Driving to Gibralter is a lot like an epiphany. A ‘Voila!’ moment, even. We started in the early morning fog from Seville, looking for the darkness and the fog to lift. Slowly, the olive groves became more visible, and the Spanish ‘pastors’ leading their sheep appeared. What a joy it was to be spinning down the Spanish countryside, watching the light grow like wisdom.
The girls were good sports, not minding another half a day in the car, so that we could see one of the most moving spots on the planet.
What would we find? Gibralter looms like Hercules over the bay. Morocco and the coast of Africa are visible. It is a mere 16 miles of calm sea away. We crossed the border and parked at the tramway, enthusiasm beginning to grow.
On this trip, I have discovered that trade is as necessary to the human condition as, well, perhaps even love. I found it hilarious that I have not been mistaken for an American once, yet as much as I try, first world affluence is difficult to shed.
Tour guides cluster around us, more North Africans come to where we have tea, all trying to trade their services for the contents of our pocketbooks. The African illegal immigrant problem here is enormous. With Spain in full recession, North Africans don’t get absorbed into the economy as easily as they once were.
No matter, Jesus asks us to share freely, so we do. A jolly Gibraltean, (Yes, they call themselves that) led us behind the wheel of his van, and we spent a genial three hours with his booming British voice regaling us with tales of the wartime history and the tunnels into the Rock.
A colony of Macaques lives on the rock, and Ronald, our tour guide, was fast friends with the dominant male.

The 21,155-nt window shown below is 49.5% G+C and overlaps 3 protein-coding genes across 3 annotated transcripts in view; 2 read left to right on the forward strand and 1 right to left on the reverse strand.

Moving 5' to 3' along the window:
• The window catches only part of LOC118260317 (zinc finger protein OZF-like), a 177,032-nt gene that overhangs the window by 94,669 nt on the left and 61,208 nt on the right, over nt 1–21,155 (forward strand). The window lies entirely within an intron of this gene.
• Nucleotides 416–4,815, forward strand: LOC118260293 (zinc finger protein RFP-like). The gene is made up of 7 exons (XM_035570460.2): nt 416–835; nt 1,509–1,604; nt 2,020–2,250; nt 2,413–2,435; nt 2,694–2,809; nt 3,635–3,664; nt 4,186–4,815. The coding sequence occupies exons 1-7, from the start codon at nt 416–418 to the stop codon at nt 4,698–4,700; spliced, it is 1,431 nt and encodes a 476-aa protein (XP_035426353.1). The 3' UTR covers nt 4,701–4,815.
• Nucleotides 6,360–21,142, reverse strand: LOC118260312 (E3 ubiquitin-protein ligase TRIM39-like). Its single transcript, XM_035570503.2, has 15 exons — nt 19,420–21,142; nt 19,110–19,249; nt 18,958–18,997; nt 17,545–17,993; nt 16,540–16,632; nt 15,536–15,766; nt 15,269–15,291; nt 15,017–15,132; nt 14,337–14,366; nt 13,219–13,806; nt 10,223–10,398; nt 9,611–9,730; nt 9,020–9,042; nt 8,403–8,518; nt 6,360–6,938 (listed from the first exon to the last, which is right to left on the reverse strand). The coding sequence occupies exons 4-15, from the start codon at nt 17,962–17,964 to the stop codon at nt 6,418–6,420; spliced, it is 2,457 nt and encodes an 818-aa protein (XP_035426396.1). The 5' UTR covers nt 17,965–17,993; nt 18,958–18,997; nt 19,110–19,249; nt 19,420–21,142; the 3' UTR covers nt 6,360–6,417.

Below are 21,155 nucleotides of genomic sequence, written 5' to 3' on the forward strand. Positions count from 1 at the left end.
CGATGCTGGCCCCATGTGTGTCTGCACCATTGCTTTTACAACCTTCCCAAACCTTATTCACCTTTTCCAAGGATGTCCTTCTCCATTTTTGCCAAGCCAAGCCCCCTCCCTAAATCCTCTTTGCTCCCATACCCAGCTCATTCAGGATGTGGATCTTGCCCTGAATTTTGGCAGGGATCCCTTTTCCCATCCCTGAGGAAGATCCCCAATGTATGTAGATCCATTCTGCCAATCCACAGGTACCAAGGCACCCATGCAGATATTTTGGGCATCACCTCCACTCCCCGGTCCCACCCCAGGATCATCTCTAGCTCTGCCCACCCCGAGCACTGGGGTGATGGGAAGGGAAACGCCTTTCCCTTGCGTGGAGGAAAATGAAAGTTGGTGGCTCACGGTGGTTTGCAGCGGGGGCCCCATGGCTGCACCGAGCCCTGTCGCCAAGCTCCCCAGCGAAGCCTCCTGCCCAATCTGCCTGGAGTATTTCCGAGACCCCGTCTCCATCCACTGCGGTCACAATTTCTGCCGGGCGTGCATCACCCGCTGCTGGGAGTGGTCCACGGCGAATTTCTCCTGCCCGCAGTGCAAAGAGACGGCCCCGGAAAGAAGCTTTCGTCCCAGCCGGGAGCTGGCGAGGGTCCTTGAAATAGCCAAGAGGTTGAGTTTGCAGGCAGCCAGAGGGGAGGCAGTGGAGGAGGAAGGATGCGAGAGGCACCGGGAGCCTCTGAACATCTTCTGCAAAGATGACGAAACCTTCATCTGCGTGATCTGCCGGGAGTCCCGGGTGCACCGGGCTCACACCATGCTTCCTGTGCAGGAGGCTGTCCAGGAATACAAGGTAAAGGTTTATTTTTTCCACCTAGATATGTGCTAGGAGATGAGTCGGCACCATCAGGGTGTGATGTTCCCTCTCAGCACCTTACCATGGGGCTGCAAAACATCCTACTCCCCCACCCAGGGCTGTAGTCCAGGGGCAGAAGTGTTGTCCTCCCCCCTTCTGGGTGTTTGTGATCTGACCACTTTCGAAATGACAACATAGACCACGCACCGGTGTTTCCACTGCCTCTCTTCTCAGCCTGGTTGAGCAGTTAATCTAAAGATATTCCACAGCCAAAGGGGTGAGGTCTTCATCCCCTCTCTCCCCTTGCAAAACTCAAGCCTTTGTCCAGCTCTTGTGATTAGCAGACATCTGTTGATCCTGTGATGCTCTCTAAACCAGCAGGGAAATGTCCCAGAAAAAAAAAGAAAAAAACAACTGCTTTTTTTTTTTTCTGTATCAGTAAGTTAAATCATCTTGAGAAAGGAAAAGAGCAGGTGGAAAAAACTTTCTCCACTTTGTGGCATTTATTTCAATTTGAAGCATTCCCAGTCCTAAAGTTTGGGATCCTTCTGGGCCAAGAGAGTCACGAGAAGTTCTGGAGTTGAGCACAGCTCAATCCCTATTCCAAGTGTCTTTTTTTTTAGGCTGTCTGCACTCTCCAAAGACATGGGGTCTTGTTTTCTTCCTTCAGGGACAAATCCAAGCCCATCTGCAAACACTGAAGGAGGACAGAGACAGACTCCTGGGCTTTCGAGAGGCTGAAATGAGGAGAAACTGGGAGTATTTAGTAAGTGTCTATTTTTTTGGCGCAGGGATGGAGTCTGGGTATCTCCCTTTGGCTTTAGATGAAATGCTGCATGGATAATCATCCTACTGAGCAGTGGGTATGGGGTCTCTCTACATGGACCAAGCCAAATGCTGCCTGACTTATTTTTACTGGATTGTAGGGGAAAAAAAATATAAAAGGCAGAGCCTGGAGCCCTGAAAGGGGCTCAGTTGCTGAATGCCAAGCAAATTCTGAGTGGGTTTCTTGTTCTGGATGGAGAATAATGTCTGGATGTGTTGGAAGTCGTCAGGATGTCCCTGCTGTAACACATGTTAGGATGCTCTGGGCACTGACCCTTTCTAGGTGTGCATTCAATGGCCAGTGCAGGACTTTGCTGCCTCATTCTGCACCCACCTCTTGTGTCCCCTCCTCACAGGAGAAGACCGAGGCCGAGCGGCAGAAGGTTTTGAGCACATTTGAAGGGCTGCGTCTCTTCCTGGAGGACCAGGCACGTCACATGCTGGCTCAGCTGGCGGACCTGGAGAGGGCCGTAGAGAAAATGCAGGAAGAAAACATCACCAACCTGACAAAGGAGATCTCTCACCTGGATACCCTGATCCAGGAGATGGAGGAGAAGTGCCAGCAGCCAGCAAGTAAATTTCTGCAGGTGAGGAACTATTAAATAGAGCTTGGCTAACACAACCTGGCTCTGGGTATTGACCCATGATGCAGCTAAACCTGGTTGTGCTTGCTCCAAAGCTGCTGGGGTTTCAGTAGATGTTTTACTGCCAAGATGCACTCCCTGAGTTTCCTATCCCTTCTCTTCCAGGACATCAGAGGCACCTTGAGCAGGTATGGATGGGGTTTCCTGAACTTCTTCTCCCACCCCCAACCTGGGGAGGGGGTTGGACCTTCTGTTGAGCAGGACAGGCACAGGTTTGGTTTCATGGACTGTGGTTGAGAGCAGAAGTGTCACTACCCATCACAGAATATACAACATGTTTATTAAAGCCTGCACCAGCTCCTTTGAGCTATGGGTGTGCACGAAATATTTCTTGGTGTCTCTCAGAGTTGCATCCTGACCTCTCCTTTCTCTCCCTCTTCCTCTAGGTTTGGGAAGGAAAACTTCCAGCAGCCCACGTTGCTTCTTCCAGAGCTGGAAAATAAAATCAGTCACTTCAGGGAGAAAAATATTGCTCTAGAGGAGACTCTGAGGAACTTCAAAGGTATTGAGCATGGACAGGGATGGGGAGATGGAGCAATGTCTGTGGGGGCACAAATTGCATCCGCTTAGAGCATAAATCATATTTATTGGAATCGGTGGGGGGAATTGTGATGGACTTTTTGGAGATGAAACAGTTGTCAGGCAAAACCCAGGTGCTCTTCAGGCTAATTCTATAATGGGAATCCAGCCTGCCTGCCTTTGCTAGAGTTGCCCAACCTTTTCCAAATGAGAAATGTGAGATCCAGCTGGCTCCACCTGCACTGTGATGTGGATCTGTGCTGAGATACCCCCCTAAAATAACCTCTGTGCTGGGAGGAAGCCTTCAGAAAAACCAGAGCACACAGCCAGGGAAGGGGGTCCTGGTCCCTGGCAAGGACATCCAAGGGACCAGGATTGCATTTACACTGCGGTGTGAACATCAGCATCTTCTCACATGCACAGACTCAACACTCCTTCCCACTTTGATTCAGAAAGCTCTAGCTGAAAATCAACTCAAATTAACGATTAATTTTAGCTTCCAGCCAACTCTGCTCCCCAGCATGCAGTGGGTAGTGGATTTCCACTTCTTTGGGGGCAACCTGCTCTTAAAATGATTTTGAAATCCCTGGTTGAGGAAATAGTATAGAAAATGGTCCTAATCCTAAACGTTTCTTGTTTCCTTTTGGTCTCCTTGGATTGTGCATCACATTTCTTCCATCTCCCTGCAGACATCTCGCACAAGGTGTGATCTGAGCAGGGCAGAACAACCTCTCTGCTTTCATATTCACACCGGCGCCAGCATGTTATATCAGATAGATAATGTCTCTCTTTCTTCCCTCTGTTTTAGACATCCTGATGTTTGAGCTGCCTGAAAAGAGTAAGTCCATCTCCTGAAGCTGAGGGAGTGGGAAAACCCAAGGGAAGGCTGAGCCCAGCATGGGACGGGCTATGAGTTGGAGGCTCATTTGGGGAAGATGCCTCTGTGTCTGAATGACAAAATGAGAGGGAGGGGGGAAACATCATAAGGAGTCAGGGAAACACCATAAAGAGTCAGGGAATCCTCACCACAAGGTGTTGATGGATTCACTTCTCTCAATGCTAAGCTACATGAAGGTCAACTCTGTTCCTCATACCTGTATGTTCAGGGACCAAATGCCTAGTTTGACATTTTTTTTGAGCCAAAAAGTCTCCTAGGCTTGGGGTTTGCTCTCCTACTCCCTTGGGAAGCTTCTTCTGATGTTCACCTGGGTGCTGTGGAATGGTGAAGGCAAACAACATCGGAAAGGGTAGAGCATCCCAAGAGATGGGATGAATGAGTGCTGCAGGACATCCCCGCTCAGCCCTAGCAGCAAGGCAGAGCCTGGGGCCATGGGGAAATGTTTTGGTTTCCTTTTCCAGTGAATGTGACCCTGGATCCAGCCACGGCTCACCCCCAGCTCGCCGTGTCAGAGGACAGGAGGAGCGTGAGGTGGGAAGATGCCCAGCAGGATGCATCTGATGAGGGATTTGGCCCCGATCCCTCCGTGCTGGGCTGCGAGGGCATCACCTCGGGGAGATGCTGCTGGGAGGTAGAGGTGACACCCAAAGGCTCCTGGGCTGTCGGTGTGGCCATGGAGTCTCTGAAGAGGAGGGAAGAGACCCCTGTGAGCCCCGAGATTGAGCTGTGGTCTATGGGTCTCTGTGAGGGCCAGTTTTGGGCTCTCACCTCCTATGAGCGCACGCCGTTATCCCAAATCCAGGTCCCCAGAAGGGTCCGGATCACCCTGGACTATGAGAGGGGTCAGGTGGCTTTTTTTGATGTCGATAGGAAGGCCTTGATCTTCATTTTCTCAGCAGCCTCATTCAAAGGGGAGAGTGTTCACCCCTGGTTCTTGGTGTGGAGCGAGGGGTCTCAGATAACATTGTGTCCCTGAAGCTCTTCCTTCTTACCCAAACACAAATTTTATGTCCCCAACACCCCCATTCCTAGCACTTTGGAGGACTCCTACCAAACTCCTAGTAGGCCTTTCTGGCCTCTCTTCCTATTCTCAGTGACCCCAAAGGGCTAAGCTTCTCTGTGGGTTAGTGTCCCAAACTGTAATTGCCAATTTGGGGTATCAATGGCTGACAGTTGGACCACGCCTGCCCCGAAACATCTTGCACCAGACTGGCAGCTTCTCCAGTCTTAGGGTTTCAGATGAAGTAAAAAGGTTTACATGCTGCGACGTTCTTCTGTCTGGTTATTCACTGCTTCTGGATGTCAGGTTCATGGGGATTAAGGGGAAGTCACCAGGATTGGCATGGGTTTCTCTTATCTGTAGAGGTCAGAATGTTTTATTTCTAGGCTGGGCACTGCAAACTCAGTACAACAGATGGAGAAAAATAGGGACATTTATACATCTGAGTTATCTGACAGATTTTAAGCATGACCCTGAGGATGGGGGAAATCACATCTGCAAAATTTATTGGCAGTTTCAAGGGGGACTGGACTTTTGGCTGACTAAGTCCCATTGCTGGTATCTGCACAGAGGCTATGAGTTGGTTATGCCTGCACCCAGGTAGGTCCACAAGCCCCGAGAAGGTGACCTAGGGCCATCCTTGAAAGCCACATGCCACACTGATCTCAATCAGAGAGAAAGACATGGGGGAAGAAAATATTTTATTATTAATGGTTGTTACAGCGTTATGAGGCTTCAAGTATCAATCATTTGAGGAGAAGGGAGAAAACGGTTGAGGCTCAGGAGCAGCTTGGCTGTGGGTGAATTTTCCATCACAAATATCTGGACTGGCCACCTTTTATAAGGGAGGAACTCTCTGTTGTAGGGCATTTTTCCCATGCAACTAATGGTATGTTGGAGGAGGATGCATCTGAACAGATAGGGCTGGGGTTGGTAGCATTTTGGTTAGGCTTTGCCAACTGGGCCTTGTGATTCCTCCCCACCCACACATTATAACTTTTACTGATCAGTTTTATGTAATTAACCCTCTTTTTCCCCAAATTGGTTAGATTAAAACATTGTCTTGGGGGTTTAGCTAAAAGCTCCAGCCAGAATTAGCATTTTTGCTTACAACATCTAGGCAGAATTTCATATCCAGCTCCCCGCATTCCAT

He took us to several lookouts, and led us the maze of caves and tunnels built over the years.
The guards to the entrances of the tunnels get to be buddies with the Macaques.
There are many really cool things in the caves. One of them is this natural amphitheater where concerts and performances are often held.
The maze of tunnels goes on forever. Gibralter is still used for military purposes, so we couldn’t go to the very top. It was fascinating to run around the caves and see the openings where cannons were inserted. Several hundred cannons could actually fire with some degree of accuracy, and defense embrasures ring the Rock.
The analogies here are endless. Tourism is the main industry here on the Rock, but it isn’t solid. Defense is the main use of the Rock, but it sometimes fails. So what is solid, what can we depend on? The hymnist says “On Christ, the solid Rock I stand, all other ground is sinking sand.”
The Psalmist says the God is my Rock, in 62:5 and 6
5Find rest, O my soul, in God alone;
my hope comes from him.
6He alone is my rock and my salvation;
he is my fortress, I will not be shaken.
The Rock has held a fascination for people since we started to write things down. Hercules killed the Hydra here, Jason sailed through here, and the phrase “Solid as a Rock” is so entrenched in our language, I doubt people know that it refers to Gibralter.
I stood at the lookout, thinking about all the things I’ve learned during the Sabbatical. We go home tomorrow, and I do feel more solid, standing here with the Rock under my feet.
People really aren’t that much different, even though culture may very tremendously. Humans still need things, difference and each other. A life without standing on the Rock of my salvation would be precarious indeed.
It’s been a joy having you along for the ride, my friends. The next entry I intend to introduce some of you to the rest of the world. Clare Flourish, Micheal Lai, Aii, Thane Furrows, Bird Martin, Cjplay, Clarence, Toemailer, The Ancient Librarian, and many many others have kept me company during this trip, and it’s been a blast.
Kids, you’re awesome. Congratulations on a successful semester. It’s been a joy being your mom. See you all in Colorado.